“Do the right thing: ratify the CTBT!”
“Putting an end to nuclear explosions is more than the name of this exhibition – it is one of the longest-standing goals of the United Nations,” said United Nations Secretary-General Ban Ki-moon at the UN Headquarters in New York on 4 May 2010 (statement). With these words, Ban launched an exhibition that illustrates the history of nuclear testing and the long and arduous path to adopting the Comprehensive Nuclear Test-Ban Treaty (CTBT).
Over 300 guests attended exhibition opening
The opening took place on the second day of the 2010 Review Conference of the Nuclear Non-Proliferation Treaty (NPT). Over 300 guests were in attendence including foreign ministers, ambassadors, high-level delegates to the conference, representatives of disarmament NGOs and the civil society as well as the international media. Present also was Taïb Fassi Fihri, the Minister of Foreign Affairs of Morocco. Morocco and France are the coordinators of the entry-into-force process under Article XIV of the CTBT.
Hope to see nuclear weapons eliminated
Actor/producer and UN Messenger of Peace Michael Douglas was among those addressing the gathering (statement). He referred to his birth year, 1944, as the year before nuclear weapons were used for the first and last time when he said: “I certainly hope to see these terrible means of destruction eliminated in my lifetime.” He added that the nightmarish quality of nuclear weapons had haunted him since his childhood and stated: “I see no reason why our children should bear the same burden of living in the shadow of these terrible weapons. The necessary steps can be taken now.”
Reaffirming Indonesia’s commitment
Those necessary steps can indeed be taken now, as was illustrated by Marty Natalegawa, Indonesia’s Minister of Foreign Affairs (statement). He reaffirmed Indonesia’s commitment to initiating the process of ratification of the CTBT: “Today, from the vantage point of the year 2010, and in view of the present glimmer of hope in the nuclear disarmament agenda, the Government of Indonesia believes that it can now enhance its contribution by initiating its own ratification process.”
CTBT – a catalyst for nuclear disarmament
The Treaty “is a strong non-proliferation instrument, a catalyst for nuclear disarmament,” said Tibor Tóth, Executive Secretary of the Preparatory Commission for the Comprehensive Nuclear-Test-Ban Treaty Organization (CTBTO) (statement). He called for determined political leadership so that the norm against nuclear testing can “be properly inscribed in the international rulebook.”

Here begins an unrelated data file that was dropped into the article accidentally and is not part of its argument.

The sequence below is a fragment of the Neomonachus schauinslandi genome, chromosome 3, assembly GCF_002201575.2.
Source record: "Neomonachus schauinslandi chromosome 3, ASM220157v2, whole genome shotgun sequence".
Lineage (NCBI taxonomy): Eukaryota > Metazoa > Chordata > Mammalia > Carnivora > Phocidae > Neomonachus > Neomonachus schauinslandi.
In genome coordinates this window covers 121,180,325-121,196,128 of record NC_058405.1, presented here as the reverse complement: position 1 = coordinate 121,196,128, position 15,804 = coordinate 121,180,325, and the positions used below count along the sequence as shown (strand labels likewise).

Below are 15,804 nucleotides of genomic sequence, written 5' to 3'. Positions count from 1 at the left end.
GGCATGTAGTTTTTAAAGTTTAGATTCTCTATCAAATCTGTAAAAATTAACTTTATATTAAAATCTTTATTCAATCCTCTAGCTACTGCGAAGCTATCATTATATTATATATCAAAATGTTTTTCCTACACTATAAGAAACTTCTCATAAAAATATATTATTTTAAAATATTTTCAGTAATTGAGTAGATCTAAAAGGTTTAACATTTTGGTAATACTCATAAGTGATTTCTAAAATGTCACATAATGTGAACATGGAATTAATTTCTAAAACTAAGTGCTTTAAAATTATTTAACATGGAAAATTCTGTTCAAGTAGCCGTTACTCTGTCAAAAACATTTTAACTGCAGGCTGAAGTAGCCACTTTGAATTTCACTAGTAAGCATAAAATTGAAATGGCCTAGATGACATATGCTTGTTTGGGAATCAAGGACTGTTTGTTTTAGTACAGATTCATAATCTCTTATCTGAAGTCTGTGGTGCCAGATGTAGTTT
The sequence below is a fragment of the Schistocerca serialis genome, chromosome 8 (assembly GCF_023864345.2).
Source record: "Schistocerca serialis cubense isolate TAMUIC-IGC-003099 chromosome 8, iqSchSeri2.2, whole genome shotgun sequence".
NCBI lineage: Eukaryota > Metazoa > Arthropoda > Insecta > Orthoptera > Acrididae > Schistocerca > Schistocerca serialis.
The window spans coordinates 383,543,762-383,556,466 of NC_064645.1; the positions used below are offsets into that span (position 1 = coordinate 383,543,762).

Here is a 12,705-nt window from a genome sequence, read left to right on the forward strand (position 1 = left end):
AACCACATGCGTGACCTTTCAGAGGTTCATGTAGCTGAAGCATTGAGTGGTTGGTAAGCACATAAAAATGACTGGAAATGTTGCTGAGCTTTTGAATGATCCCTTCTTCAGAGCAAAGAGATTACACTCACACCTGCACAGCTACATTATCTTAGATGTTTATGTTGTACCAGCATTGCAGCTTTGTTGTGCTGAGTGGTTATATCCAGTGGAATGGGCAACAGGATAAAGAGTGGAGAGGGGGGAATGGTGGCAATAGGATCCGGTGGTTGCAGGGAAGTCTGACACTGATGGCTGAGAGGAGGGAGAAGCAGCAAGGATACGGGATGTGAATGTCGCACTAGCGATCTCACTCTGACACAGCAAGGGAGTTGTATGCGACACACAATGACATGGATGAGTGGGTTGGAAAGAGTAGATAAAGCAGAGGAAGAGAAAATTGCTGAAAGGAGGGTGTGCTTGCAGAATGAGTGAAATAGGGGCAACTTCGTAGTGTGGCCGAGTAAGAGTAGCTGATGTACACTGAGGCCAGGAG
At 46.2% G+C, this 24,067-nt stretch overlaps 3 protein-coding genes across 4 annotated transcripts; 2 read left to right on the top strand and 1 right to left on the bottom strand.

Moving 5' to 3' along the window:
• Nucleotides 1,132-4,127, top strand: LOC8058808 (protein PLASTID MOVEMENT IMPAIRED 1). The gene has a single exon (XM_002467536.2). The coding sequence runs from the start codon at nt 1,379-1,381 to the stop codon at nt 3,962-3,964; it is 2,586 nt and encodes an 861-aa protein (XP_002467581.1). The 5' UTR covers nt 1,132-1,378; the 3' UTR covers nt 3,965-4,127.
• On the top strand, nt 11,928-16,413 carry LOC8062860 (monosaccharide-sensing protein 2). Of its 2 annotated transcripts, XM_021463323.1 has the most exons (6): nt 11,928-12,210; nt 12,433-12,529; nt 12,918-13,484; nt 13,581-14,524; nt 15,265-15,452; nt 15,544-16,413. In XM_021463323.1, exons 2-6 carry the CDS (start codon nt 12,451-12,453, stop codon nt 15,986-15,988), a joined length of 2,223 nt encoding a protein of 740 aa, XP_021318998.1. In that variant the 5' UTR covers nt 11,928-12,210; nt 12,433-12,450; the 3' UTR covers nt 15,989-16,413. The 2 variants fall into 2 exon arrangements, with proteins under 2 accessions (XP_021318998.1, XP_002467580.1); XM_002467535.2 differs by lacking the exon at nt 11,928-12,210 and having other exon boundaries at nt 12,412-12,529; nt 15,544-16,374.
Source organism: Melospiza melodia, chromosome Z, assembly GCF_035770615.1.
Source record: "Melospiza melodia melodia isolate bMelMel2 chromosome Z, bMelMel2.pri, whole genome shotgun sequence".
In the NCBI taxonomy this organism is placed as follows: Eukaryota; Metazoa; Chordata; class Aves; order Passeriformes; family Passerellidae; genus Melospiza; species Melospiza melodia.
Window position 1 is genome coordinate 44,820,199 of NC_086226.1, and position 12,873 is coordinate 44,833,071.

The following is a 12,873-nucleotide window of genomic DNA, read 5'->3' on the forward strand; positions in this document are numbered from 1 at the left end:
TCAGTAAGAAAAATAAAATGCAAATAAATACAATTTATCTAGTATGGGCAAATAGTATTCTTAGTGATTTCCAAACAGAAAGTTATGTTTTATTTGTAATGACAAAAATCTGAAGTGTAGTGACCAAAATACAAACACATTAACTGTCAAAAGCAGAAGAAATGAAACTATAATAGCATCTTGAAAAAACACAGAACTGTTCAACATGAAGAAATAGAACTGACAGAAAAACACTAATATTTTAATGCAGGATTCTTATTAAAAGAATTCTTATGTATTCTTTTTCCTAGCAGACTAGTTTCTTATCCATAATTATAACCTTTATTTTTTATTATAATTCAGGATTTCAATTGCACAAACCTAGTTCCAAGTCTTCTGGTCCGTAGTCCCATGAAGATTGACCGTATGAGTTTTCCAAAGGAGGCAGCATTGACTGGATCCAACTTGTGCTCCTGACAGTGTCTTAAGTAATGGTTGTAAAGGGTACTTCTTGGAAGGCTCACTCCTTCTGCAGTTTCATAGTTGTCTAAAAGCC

Looking to the future, Tóth informed the assembled guests that the CTBT is moving forward: “We will establish a network of partnerships designed to strengthen and broaden the participation in the CTBTO global monitoring and verification efforts.”
Insight on history of nuclear testing and achievements of CTBTO
The exhibition illustrates the complex history of nuclear testing – from the first nuclear test conducted by the United States in 1945 to the last one in the Democratic People’s Republic of Korea in 2009. It also depicts the efforts towards prohibiting nuclear testing, culminating in the adoption of the CTBT in 1996.
Several displays provide a realistic impression of the Treaty’s globe-spanning alarm system that monitors the planet for signs of nuclear explosions. They also show how the one-billion dollar CTBT verification system proved its worth by detecting the two nuclear explosions conducted by North Korea in 2006 and 2009 both timely and reliably. Finally, the exhibition provides insights into how the technological investments could be put to good use in the realms of disaster mitigation and scientific research.
The exhibition will be on display for two months, until the end of June, and is open to the public.
Repeated calls to ratify the CTBT
The CTBT is close to universality. 182 States have signed the Treaty, 151 have ratified it. Yet nine ratifications are still outstanding for the Treaty to enter into force. Against this backdrop, Indonesia’s Foreign Minister Natalegawa repeated the call that was made by many speakers at the NPT Review Conference: “Do the right thing: ratify the CTBT!”